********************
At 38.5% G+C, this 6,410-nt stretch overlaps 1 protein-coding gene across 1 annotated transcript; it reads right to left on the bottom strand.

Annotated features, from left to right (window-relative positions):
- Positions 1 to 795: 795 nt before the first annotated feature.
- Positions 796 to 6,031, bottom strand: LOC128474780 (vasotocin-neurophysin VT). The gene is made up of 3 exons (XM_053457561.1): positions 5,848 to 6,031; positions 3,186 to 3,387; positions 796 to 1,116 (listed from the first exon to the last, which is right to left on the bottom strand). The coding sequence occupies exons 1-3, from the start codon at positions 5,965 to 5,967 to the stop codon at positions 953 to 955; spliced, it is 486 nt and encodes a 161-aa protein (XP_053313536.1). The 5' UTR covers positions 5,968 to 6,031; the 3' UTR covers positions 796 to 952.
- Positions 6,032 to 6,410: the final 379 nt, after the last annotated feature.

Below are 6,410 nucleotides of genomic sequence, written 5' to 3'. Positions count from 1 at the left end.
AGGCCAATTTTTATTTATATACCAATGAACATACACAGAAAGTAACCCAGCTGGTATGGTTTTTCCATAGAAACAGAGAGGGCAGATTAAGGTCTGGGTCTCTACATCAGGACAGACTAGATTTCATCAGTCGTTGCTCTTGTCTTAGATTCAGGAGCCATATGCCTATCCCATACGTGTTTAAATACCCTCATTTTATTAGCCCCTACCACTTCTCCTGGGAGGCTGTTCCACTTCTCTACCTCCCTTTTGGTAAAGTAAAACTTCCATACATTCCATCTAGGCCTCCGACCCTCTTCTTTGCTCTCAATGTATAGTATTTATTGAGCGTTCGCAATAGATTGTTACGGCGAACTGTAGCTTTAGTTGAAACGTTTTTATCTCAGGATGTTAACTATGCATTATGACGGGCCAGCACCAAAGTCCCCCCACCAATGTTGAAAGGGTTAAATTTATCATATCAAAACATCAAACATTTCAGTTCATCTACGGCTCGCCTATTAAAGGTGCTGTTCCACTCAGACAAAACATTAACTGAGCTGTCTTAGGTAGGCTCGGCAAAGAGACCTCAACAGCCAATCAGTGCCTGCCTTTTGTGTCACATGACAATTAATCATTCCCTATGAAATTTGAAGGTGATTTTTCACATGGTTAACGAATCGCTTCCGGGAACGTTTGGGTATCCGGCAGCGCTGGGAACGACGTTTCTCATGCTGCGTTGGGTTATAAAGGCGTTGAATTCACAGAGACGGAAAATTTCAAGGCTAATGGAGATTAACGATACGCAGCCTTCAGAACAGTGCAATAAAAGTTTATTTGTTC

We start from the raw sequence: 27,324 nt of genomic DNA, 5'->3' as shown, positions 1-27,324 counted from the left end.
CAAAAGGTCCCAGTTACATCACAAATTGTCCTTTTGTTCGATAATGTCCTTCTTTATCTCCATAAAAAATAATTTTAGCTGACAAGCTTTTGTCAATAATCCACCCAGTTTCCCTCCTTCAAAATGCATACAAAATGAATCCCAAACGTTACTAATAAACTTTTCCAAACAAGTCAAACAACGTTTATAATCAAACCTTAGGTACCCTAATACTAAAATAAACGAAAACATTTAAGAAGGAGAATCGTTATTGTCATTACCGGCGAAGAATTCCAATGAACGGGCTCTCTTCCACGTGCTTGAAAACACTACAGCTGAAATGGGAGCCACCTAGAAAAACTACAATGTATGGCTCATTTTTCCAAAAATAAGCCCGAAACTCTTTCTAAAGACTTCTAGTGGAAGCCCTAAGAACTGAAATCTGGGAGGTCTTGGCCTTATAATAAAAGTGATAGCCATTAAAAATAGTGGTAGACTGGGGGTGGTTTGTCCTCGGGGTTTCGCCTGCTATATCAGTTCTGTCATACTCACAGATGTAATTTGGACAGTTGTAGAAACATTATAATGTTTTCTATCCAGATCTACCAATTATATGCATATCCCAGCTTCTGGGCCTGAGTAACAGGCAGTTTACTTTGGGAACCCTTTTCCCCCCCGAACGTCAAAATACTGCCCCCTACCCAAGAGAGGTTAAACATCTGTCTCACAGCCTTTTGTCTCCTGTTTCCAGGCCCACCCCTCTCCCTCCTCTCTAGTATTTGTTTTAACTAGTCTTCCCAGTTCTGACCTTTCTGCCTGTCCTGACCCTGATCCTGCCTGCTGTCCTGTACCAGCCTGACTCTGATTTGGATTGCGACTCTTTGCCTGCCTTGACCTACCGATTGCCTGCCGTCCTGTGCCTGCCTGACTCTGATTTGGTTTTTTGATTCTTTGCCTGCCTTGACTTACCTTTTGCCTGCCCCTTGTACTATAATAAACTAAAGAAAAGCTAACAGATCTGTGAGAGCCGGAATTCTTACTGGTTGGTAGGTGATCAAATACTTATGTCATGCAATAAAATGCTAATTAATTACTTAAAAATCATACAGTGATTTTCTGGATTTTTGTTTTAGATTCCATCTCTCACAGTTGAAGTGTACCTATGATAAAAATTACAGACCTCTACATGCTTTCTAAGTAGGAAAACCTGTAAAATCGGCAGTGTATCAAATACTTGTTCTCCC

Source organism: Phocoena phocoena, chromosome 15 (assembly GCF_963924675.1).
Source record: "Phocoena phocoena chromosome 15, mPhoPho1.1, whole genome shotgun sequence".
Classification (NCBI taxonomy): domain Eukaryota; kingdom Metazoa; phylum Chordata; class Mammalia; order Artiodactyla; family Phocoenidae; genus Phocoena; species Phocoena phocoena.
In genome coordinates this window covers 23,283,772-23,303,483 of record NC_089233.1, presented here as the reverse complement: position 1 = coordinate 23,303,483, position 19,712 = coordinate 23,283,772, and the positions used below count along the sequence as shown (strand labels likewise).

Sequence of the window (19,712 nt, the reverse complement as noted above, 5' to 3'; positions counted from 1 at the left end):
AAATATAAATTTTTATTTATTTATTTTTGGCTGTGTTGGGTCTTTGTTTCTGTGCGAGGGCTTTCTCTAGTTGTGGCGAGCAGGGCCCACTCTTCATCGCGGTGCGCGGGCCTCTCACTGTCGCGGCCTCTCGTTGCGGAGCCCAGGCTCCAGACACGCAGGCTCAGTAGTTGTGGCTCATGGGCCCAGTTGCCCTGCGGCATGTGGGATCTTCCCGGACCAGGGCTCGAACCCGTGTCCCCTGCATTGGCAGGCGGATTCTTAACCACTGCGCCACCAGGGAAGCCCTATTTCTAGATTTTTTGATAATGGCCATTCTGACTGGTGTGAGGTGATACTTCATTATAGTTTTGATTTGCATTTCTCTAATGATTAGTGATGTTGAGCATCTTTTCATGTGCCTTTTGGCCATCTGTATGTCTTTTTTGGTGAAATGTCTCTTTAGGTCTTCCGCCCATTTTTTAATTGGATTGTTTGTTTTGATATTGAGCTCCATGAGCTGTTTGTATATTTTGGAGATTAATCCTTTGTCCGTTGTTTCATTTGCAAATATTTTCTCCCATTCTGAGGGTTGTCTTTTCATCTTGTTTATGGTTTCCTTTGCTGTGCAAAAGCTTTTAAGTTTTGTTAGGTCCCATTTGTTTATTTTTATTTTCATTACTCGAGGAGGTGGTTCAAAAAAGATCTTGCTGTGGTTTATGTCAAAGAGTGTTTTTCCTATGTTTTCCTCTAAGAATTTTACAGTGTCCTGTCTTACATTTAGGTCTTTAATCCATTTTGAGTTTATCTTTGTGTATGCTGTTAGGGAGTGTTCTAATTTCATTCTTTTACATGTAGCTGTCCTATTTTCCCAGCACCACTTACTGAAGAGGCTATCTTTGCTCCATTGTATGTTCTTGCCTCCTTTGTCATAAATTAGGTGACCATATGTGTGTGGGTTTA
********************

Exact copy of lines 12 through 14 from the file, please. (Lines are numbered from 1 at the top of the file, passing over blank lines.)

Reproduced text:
Classification (NCBI taxonomy): domain Eukaryota; kingdom Metazoa; phylum Chordata; class Mammalia; order Artiodactyla; family Phocoenidae; genus Phocoena; species Phocoena phocoena.
In genome coordinates this window covers 23,283,772-23,303,483 of record NC_089233.1, presented here as the reverse complement: position 1 = coordinate 23,303,483, position 19,712 = coordinate 23,283,772, and the positions used below count along the sequence as shown (strand labels likewise).

Sequence of the window (19,712 nt, the reverse complement as noted above, 5' to 3'; positions counted from 1 at the left end):